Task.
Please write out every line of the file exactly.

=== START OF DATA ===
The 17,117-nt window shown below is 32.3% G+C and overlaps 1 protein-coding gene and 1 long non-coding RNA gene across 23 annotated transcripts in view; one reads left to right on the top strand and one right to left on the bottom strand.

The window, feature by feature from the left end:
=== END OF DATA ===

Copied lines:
The 17,117-nt window shown below is 32.3% G+C and overlaps 1 protein-coding gene and 1 long non-coding RNA gene across 23 annotated transcripts in view; one reads left to right on the top strand and one right to left on the bottom strand.

The window, feature by feature from the left end: